National Newswatch

Chamber offers several suggestions for overcoming European protectionism.


Ottawa—The federal government has to make better use of dispute mechanisms in the free trade deal with the European Union to tackle protectionist measures that are hindering agrifood exports to Europe, says the Canadian Chamber of Commerce

The 18-month-old trade deal removed most tariffs but that “doesn’t necessarily mean that Canadian exports aren’t being blocked from entering the market by other means,” the Chamber says in a report about opportunities for the Canadian crop sector in Europe.

While Italy’s country of origin ban on Canadian durum is the best known trade impediment, food safety rules that are not based in science are also being used by countries to block or impede Canadian products, said Mark Agnew, the Chamber’s Senior Director of International Policy.

“It is clear that Canadian crop exports to the EU are not reaching their full potential because of a number of outstanding protectionist practices,” he said. “Canada’s trade numbers show an alarming disparity in CETA benefits between our crop sector and general merchandise trade,” which rose by 6.5 per cent last year.

The deal provide for institutional structures for Ottawa and Brussels to discuss irritants, he said. “The answer to the crop sector’s troubles lies in making better use of its regulatory cooperation committees to deliver ambitious outcomes that will resolve these issues. Our biggest challenge is whether our government and the European Commission will be ambitious enough to resolve these issues.

For starters, the agrifood disputes should be elevated to a standing agenda item for the deal’s Joint Committee and Regulatory Cooperation Forum, he said. The Committee should “direct the lead officials on the Dialogue on Biotech and Regulatory Cooperation Forum to increase the predictability and efficiency of the EU system that would reduce asynchrony between Canadian and EU approvals with the goal of approvals in both countries within 24 months of submission or less.”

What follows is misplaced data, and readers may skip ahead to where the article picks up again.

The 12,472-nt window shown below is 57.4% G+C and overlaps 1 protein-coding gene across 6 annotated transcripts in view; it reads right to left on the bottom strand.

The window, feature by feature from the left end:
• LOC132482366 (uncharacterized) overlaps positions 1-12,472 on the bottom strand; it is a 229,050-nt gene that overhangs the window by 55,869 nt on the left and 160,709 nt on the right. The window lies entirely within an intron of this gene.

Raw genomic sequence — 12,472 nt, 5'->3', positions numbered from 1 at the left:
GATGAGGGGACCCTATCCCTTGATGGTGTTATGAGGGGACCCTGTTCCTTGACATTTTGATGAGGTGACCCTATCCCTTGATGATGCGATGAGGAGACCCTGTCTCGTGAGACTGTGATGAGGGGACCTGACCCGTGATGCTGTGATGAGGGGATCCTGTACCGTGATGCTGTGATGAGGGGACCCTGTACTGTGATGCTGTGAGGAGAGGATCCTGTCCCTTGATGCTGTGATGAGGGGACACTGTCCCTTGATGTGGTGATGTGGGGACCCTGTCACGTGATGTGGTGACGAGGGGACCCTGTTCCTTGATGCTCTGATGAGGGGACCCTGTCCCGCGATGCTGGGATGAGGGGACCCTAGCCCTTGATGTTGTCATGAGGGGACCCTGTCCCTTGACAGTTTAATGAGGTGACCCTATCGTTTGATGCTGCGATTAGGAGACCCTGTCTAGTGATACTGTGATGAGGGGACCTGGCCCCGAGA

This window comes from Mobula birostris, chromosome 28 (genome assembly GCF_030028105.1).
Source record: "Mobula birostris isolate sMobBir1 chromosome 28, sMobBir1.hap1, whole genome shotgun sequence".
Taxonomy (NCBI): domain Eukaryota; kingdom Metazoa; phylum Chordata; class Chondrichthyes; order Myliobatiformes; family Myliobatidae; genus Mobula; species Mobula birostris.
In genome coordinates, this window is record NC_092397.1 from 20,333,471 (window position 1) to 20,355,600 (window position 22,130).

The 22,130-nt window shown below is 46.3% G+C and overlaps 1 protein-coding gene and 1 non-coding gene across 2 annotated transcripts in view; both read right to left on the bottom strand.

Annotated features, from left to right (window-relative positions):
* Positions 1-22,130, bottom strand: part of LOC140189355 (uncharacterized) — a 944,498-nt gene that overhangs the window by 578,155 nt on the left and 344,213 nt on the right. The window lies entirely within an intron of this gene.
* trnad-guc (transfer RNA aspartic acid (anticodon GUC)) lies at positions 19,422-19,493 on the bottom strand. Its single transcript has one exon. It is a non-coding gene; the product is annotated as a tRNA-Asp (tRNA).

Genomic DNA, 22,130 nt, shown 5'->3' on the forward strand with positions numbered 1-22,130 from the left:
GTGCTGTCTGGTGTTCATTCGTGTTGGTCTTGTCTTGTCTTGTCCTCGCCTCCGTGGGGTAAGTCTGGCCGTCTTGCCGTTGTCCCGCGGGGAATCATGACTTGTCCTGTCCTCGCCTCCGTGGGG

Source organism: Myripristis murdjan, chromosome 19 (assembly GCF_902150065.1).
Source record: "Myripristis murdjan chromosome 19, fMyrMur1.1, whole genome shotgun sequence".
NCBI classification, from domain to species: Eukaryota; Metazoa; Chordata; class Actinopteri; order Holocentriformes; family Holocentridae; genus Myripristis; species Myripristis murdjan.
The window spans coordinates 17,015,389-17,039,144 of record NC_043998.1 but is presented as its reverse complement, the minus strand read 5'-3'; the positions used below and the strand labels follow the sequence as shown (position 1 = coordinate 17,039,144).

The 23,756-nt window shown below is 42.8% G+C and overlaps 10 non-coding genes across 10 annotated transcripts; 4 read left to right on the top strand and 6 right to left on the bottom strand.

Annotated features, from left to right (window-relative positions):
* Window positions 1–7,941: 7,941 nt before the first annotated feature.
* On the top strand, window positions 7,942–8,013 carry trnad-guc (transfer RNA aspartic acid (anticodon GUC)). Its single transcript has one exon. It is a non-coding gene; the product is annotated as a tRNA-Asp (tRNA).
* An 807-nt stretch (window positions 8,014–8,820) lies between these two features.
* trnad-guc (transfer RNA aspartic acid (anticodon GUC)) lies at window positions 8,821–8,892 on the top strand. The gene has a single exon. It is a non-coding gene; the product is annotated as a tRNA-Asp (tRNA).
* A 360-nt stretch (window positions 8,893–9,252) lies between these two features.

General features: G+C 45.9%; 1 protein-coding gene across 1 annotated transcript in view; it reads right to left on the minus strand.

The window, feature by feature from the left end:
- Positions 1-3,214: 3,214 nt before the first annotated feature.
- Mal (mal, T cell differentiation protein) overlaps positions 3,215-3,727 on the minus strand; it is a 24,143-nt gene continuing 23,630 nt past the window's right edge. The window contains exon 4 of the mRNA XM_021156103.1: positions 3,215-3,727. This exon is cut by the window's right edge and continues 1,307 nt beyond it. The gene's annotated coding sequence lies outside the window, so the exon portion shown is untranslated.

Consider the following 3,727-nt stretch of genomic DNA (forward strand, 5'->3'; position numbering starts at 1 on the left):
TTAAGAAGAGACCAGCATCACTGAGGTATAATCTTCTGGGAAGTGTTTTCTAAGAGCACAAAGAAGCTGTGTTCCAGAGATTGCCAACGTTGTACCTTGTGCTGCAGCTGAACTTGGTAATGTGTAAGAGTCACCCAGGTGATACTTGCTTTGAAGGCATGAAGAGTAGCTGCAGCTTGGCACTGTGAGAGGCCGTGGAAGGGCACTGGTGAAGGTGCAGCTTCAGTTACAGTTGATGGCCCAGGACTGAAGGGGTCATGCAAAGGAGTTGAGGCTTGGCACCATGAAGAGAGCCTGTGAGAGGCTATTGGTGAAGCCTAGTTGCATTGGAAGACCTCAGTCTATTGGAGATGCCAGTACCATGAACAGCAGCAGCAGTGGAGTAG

Another step would the creation of a Technical Working Group on Pesticides “with a mandate to develop a pathway to enhance Pest Management Regulatory Agency (PMRA) and European Food Safety Authority (EUFSA) collaboration and lay the groundwork for resolving MRL (minimum residue limits) misalignment, by potentially increasing the frequency of joint reviews.”

The trade partners could use “the Biotech Dialogue as a forum to exchange information on forward-looking issues pertaining to plant breeding innovations and responding to instances of low-level presences.”

Cam Dahl, President of Cereals Canada, which has been working on the durum ban, said the Chamber’s proposals “were very good ideas.”

Agnew said that “Fixing our access problems into the E.U. is not only about taking advantage of the trade deal, it is also about meeting the ambitious targets set out in the Economic Strategy Table report.” They call for Canada to export $85 billion worth of food products by 2025 compared to the current $60 billion.

“As the world’s largest single market, the EU is a crucial part of the pathway to achieve those objectives,” he said. The trade deal “offers a competitive advantage to Canadian companies over their American counterparts in this lucrative market.”

With a year and half of experience, “now is the time to assess where we can undertake appropriate course corrections to enable Canadian businesses to be even better positioned to capitalize on the agreement.”

While the trade deal institutionalizes regulatory cooperation between Canadian and European officials, it “should not be seen as the ultimate exercise of bureaucratic process, but rather as a convening tool for the key actors to deliver real results.

“The challenges that businesses face evolve over time with new trade barriers unfortunately always emerging,” he said. It’s crucial “that mechanisms exist which ensure an ongoing dialogue between government and industry.”

The federal government currently “has a wide set of mechanisms to receive this input, such as through the Trade Commissioner Service, overseas diplomatic missions or stakeholder contact in Ottawa. However, businesses are not always sure where to raise their concerns and valuable business intelligence may get lost in inter-departmental or intra-departmental processes.”

Alex Binkley is a freelance journalist and writes for domestic and international publications about agriculture, food and transportation issues. He’s also the author of two science fiction novels with more in the works.

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